By on May 6, 2014

aclass

France’s Conseil d’Etat announced Monday that it has overturned the government’s ban of a handful of Mercedes-Benz vehicles over parent company Daimler’s refusal to cease usage of R134a coolant currently under phase-out by the European Union.

Reuters reports the ban — issued by France’s ecology minister Ségolène Royal — was overturned after the court found her order unjustified, stating the vehicles affected did not show “a serious threat to the environment.”

Though vehicles sold in the EU were mandated to use R1234yf beginning in 2013, Daimler cited potential, unacceptable safety issues with the new coolant. Instead, the automaker continued to use R134a in its A-Class, B-Class, CLA and SL models, which were the vehicles banned from being sold in France. Daimler plans to replace the outgoing coolant with CO2 systems by 2017.

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13 Comments on “French Court Overturns Sales Ban Of Daimler Vehicles Using R134a...”


  • avatar
    LeMansteve

    “Daimler plans to replace the outgoing coolant with CO2 systems by 2017.”

    Please elaborate. CO2 as a new refrigerant to replace R1234yf?

    • 0 avatar
      goldtownpe

      CO2 as a refrigerant (R-744) is not a new refrigerant. It is in fact an old refrigerant that was in use before R-12. It operates at a higher pressure so it requires a more robust system, but it operates more efficiently than R134a in most environments. CO2 systems have already been developed so it’s not like they are reinventing the wheel.

    • 0 avatar
      piro

      Carbon Dioxide works, is entirely non-toxic, and has way less Global Warming Potential than 1234yf (Several times greater than CO2) or 134a (Hundreds of times greater than CO2).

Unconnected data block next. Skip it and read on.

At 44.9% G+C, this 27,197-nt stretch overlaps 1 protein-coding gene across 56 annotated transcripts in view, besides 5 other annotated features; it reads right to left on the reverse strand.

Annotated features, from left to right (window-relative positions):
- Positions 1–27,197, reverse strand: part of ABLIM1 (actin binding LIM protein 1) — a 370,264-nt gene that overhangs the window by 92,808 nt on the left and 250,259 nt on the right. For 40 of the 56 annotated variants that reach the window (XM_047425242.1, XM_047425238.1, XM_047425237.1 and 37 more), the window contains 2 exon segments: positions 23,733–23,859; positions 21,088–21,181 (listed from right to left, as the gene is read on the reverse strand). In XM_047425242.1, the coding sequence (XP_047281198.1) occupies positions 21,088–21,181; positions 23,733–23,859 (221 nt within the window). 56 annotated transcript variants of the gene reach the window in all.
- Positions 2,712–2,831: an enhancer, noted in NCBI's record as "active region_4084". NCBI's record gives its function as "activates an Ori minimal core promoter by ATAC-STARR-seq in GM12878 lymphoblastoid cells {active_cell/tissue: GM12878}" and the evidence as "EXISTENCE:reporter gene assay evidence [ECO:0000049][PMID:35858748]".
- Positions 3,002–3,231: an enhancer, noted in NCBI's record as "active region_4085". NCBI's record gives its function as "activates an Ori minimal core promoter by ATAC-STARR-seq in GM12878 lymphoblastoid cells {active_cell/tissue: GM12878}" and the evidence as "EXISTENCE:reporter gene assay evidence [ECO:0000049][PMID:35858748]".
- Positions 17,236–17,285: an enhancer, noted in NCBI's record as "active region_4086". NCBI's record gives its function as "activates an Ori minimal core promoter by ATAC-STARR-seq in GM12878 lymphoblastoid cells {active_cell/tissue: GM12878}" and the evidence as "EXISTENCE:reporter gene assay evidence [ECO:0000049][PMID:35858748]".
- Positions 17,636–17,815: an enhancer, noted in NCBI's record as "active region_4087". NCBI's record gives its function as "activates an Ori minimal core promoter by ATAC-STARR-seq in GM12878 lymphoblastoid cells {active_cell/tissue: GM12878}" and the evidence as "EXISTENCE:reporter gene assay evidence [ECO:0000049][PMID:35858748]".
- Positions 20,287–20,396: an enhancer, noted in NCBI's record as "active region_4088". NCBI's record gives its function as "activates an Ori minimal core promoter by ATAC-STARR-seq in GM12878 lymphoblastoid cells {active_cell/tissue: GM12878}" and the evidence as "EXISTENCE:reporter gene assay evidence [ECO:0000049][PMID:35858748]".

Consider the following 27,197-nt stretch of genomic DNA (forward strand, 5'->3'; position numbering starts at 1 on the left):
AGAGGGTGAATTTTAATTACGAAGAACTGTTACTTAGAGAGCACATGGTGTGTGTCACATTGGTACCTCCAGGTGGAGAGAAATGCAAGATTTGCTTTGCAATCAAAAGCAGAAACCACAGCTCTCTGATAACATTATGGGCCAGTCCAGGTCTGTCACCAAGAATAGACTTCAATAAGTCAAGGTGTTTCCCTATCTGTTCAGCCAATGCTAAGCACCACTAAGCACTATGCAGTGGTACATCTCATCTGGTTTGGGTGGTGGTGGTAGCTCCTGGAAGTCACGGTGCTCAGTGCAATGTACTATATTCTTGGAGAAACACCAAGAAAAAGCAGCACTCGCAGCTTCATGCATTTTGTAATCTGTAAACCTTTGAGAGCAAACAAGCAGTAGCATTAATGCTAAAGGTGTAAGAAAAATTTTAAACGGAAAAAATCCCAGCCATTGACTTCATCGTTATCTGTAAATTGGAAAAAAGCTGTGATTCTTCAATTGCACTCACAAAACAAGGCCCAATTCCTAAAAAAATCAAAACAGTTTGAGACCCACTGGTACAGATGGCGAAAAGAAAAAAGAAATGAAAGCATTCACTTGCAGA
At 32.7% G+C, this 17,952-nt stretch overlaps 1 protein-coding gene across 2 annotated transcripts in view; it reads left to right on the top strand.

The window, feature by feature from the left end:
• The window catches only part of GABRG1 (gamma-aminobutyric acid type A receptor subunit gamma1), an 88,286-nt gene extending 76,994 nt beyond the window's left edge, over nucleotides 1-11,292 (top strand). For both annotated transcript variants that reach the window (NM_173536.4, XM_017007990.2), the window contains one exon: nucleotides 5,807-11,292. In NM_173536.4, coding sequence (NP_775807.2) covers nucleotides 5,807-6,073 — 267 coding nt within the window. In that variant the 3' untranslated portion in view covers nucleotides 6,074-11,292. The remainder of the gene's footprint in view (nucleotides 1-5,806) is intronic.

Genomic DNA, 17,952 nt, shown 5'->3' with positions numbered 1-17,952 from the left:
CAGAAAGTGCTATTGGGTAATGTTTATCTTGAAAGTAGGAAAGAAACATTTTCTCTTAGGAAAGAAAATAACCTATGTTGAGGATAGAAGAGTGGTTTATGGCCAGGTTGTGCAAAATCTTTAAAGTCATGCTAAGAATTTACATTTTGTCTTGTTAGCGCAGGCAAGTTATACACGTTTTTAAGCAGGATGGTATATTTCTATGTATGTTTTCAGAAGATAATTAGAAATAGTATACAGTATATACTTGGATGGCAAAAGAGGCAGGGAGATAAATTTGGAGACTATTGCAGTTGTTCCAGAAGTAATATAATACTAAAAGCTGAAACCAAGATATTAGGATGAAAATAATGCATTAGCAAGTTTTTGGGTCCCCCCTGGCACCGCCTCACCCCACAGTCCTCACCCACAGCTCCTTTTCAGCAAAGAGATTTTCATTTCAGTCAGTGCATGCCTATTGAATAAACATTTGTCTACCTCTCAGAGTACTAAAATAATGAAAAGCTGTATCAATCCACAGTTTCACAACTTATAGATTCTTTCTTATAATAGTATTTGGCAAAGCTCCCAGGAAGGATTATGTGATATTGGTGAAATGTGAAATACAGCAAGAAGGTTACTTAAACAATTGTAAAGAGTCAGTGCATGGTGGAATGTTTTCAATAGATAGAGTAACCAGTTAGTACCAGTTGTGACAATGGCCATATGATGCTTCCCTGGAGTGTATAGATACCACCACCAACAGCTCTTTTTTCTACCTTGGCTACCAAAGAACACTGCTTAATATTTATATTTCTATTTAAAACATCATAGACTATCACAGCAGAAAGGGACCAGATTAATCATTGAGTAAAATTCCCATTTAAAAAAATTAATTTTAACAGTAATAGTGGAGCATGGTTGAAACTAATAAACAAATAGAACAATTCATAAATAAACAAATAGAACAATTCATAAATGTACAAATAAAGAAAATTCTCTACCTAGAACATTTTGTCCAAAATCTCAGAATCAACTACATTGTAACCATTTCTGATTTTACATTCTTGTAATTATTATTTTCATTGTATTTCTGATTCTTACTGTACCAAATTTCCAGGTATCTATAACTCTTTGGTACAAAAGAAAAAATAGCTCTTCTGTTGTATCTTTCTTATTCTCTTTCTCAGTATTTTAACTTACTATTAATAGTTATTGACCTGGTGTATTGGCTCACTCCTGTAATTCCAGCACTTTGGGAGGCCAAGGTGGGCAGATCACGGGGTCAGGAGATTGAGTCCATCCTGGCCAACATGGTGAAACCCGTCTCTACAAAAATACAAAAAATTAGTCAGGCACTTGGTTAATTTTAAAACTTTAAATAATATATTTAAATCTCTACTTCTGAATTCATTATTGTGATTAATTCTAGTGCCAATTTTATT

The main issues of course – higher pressure. A lot higher pressure. So that’s the pump, the seals, the heat exchangers, the lot, that need to be tested for it.

  • avatar
    sproc

    I believe it’s a competing technology with R1234yf. It’s referred to as R744. Nice summary here:

    http://www.ohio.edu/mechanical/thermo/Applied/Chapt.7_11/Chapter9.html

    Gotta be safer from a flammability standpoint. I’m just slightly weary of a complex high pressure CO2 system in an enclosed garage.

    • 0 avatar
      cdotson

      “I’m just slightly weary of a complex high pressure CO2 system in an enclosed garage.”

      Why would that be, exactly? CO2 is not poisonous, although it can dilute the oxygen in the air and because it is nearly twice as dense as air it can settle to the floor and displace air causing CO2 buildup in your bloodstream. Assuming you weren’t asleep on the floor in your garage you should either be above the height of a dangerous concentration or notice the effects before succumbing.

      Plus a CO2 HVAC system might hold what, 4 lbs or so of refrigerant? That’s roughly 2 cubic meters, or 70 cubic feet of gas at atmospheric pressure. Settling into a 10×20 garage space that would be a bit over 4″ high off the floor assuming a clear space and the refrigerant entirely releases. Hardly seems dangerous to me.

      • 0 avatar
        sproc

        Good points, you’re right that the volume shouldn’t be dangerous. I was thinking in terms of CO2 fire suppression systems in enclosed spaces which can be very dangerous.

        From both environmental and thermal efficiency standpoints, R744 seems to make a lot of sense.

      • 0 avatar
        redav

        I believe CO2 is toxic at high enough concentrations–not just an asphyxiant. I don’t know if 4 lb in a garage is enough to be a hazard, but I suspect it’s less of an issue than having a gasoline link.

  • avatar
    psychoboy

    carbon dioxide? intentionally concentrated and installed in the front end of cars where it could be easily released into the atmosphere and awaken ManBearPig?

    tell me it can’t be so!

    I hope Daimler has bought all the carbon credits they need from AlGore.

  • avatar
    NeilM

    I propose a heat activated release valve for the CO2 system. If your car catches fire, the A/C puts it out. Genius!

  • avatar
    CoreyDL

    That’s a nice photo of a Toyota Matrix with redesigned grille.


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